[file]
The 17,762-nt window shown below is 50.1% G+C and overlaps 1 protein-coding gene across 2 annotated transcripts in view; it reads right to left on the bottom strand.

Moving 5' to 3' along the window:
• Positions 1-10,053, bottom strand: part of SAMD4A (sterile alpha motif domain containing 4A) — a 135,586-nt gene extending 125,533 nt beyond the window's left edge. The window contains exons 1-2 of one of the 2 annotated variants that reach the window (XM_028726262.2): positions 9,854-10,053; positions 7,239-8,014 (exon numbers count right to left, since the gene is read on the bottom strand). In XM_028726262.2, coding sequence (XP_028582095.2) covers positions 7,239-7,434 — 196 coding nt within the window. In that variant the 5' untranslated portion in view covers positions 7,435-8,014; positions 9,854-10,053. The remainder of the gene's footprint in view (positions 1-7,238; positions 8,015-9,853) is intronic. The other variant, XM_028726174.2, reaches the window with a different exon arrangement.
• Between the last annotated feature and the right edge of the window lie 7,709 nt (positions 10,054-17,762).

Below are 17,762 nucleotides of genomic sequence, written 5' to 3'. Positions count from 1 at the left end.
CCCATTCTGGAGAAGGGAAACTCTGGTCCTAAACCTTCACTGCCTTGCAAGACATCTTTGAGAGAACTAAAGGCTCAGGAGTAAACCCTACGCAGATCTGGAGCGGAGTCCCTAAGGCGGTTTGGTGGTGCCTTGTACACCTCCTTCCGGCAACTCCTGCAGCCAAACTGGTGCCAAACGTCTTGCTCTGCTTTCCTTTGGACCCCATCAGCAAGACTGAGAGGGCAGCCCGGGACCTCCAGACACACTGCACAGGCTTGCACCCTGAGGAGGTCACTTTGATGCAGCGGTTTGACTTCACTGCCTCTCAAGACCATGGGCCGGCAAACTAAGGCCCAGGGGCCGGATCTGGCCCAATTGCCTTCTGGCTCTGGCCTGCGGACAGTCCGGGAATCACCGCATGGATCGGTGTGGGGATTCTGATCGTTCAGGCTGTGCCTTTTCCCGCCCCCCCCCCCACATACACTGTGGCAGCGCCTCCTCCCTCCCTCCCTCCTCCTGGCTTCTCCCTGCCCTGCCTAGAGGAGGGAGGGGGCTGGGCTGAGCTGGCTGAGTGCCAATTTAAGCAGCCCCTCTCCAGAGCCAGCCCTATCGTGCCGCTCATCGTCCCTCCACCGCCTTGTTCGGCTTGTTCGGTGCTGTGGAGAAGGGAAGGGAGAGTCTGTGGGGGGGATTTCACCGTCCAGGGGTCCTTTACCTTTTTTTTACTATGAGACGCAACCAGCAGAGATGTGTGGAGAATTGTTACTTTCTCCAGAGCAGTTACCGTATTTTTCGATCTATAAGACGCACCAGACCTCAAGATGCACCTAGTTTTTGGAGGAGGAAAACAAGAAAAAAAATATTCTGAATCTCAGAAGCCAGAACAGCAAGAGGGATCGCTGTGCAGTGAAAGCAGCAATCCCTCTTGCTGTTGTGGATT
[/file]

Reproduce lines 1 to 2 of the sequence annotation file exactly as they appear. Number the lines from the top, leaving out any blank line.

The 17,762-nt window shown below is 50.1% G+C and overlaps 1 protein-coding gene across 2 annotated transcripts in view; it reads right to left on the bottom strand.

Moving 5' to 3' along the window: